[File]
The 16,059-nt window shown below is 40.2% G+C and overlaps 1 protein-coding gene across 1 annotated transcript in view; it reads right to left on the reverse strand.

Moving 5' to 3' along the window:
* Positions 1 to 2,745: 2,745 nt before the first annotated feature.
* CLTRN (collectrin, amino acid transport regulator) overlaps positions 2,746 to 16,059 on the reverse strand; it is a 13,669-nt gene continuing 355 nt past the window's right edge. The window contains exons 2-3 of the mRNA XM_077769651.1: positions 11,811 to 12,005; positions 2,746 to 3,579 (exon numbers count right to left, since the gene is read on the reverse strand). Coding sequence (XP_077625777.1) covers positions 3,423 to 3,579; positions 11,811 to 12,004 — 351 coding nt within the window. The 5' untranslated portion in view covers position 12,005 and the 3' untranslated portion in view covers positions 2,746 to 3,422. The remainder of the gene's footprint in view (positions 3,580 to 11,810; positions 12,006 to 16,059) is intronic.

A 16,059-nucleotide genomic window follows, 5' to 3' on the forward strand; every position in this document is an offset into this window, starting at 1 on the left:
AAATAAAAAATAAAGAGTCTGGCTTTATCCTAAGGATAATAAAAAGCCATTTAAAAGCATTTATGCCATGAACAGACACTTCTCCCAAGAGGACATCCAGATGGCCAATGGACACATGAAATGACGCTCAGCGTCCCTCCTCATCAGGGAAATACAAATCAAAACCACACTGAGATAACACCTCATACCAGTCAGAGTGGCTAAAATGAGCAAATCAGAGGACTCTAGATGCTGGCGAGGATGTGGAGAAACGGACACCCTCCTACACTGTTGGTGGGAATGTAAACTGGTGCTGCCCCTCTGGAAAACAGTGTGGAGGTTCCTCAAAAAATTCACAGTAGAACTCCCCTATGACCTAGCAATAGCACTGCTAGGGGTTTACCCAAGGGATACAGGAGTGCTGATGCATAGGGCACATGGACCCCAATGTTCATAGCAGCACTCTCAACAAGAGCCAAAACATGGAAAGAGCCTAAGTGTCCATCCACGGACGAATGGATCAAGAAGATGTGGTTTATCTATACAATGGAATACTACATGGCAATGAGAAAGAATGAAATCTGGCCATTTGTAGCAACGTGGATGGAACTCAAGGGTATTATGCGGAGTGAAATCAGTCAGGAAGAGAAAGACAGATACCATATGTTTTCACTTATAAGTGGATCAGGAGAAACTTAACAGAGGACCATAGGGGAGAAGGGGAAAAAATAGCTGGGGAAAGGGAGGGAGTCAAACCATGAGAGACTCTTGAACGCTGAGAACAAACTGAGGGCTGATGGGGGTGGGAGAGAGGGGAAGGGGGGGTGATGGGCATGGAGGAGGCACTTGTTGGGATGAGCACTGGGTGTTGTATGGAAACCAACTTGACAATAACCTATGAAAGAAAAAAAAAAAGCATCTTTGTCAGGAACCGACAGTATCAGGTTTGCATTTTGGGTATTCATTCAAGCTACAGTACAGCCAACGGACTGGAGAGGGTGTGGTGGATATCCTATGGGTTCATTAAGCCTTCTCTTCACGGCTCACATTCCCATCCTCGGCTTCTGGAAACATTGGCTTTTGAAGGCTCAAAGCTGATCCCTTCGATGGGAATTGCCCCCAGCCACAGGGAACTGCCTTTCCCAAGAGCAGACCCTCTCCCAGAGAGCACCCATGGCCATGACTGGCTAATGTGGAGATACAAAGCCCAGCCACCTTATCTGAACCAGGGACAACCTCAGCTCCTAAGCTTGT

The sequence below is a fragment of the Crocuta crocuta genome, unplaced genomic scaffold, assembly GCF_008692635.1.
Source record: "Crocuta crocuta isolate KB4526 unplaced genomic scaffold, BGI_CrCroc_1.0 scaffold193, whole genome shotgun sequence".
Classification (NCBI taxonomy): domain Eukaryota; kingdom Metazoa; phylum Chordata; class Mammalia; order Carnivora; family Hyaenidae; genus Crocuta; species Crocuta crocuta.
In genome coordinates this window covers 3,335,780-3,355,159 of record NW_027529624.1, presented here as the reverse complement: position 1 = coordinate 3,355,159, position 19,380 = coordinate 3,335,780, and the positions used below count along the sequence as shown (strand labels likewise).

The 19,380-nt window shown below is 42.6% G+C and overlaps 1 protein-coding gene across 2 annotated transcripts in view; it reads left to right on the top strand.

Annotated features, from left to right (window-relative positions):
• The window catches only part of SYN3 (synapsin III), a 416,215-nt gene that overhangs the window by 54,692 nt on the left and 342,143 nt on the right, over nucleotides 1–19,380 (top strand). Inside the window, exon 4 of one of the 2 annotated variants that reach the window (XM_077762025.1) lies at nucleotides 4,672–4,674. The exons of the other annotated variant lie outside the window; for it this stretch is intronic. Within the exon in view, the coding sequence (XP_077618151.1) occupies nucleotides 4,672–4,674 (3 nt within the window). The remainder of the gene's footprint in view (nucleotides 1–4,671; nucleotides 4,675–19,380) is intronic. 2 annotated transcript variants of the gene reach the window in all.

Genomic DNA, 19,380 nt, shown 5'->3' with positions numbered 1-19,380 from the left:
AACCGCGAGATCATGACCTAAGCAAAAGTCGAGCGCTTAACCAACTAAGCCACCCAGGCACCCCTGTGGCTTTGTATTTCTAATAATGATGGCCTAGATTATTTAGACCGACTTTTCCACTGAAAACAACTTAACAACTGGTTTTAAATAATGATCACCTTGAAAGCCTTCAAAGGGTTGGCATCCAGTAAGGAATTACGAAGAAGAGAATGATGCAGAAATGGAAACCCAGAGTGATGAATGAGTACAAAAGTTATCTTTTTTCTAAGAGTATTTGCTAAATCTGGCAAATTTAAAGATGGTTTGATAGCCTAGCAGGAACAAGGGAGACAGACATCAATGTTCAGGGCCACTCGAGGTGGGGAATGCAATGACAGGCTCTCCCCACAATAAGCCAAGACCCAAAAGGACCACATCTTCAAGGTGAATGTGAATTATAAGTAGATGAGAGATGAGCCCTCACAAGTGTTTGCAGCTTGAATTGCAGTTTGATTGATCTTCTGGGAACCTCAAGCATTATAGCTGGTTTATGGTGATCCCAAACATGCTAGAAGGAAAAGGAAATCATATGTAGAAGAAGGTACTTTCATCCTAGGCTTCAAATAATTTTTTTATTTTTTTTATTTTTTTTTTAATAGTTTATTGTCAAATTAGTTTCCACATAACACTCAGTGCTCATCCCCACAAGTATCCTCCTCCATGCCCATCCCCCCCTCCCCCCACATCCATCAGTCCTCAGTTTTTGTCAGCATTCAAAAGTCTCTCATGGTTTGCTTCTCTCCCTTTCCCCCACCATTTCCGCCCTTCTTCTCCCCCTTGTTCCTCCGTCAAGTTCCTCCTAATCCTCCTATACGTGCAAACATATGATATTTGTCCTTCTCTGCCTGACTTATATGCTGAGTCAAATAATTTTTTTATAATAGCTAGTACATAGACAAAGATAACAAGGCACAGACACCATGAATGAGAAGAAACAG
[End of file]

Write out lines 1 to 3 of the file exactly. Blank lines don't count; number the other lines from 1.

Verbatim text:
The 16,059-nt window shown below is 40.2% G+C and overlaps 1 protein-coding gene across 1 annotated transcript in view; it reads right to left on the reverse strand.

Moving 5' to 3' along the window:
* Positions 1 to 2,745: 2,745 nt before the first annotated feature.